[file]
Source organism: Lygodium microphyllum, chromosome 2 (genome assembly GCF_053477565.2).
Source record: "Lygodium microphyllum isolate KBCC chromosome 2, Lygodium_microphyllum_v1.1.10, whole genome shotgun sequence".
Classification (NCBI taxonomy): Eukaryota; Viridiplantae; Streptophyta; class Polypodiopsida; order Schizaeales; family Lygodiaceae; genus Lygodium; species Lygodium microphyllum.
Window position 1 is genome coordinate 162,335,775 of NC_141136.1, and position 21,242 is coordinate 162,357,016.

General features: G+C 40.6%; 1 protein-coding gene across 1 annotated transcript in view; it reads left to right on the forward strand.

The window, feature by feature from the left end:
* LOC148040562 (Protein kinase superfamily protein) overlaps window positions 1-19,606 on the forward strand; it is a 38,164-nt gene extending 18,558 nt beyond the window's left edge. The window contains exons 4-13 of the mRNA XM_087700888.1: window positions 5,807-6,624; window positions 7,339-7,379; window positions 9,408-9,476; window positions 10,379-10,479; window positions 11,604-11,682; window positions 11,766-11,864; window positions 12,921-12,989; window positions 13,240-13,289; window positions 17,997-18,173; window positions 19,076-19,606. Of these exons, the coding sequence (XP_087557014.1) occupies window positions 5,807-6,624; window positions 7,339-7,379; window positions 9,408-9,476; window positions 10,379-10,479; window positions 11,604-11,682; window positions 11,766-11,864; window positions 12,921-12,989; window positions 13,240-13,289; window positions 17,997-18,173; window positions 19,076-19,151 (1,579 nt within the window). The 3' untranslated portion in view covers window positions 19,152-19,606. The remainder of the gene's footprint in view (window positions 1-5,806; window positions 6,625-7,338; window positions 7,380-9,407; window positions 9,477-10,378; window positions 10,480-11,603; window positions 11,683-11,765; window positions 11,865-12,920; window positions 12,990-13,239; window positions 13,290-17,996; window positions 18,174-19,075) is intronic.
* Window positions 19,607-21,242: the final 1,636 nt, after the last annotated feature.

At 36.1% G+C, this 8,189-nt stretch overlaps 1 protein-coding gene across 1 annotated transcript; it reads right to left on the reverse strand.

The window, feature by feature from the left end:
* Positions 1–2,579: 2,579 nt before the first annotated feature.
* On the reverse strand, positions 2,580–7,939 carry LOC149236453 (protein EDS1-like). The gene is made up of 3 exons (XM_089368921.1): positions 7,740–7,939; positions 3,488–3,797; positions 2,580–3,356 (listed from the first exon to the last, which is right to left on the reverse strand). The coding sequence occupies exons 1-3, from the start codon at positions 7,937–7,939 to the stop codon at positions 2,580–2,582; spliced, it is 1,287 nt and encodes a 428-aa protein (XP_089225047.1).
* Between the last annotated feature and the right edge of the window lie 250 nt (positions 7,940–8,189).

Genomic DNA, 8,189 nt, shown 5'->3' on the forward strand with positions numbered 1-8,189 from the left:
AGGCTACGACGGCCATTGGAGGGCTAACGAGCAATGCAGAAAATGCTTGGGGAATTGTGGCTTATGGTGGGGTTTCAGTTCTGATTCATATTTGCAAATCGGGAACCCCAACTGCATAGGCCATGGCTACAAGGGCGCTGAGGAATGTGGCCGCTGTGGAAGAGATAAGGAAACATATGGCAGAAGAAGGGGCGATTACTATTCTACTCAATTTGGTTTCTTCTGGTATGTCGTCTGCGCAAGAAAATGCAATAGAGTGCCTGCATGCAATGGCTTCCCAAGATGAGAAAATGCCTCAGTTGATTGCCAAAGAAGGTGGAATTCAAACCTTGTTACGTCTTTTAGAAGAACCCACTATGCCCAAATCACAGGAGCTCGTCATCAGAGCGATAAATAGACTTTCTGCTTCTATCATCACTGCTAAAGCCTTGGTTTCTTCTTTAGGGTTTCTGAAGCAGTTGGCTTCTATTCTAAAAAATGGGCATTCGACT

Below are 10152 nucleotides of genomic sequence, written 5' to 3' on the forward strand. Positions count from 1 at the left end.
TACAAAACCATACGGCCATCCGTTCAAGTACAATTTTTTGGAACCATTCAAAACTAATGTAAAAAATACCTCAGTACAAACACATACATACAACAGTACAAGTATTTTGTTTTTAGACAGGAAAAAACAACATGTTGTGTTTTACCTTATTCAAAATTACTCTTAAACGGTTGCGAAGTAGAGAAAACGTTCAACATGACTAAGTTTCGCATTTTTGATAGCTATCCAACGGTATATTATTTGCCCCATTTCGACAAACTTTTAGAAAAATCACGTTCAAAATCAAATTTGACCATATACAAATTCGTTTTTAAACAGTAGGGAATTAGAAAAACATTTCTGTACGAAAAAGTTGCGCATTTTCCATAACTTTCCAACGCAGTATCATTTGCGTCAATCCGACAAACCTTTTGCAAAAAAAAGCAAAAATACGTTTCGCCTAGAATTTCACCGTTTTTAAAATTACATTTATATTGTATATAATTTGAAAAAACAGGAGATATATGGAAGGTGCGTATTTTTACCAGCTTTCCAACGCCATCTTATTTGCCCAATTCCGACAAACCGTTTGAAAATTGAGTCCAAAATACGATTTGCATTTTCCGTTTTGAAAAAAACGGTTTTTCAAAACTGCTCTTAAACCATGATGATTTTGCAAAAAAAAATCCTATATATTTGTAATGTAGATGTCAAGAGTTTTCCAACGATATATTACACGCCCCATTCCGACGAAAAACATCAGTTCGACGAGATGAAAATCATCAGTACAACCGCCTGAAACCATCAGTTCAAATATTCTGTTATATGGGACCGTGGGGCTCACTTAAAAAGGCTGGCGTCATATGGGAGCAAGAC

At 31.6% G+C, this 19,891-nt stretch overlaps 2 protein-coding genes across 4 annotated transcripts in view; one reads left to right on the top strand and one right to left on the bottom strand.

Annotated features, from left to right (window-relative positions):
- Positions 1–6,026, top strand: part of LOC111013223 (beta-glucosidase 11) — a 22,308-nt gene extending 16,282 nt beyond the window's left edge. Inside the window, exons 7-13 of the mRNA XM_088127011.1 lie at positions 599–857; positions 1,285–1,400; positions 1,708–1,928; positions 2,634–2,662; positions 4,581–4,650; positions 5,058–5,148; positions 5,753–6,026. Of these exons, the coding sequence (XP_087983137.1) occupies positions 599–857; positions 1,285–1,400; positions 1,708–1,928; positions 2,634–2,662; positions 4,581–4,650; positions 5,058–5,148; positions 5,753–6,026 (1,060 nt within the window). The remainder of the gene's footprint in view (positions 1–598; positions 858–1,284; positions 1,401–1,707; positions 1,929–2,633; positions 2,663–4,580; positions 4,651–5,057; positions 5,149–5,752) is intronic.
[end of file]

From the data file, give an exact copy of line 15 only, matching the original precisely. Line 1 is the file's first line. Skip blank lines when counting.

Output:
AGGCTACGACGGCCATTGGAGGGCTAACGAGCAATGCAGAAAATGCTTGGGGAATTGTGGCTTATGGTGGGGTTTCAGTTCTGATTCATATTTGCAAATCGGGAACCCCAACTGCATAGGCCATGGCTACAAGGGCGCTGAGGAATGTGGCCGCTGTGGAAGAGATAAGGAAACATATGGCAGAAGAAGGGGCGATTACTATTCTACTCAATTTGGTTTCTTCTGGTATGTCGTCTGCGCAAGAAAATGCAATAGAGTGCCTGCATGCAATGGCTTCCCAAGATGAGAAAATGCCTCAGTTGATTGCCAAAGAAGGTGGAATTCAAACCTTGTTACGTCTTTTAGAAGAACCCACTATGCCCAAATCACAGGAGCTCGTCATCAGAGCGATAAATAGACTTTCTGCTTCTATCATCACTGCTAAAGCCTTGGTTTCTTCTTTAGGGTTTCTGAAGCAGTTGGCTTCTATTCTAAAAAATGGGCATTCGACT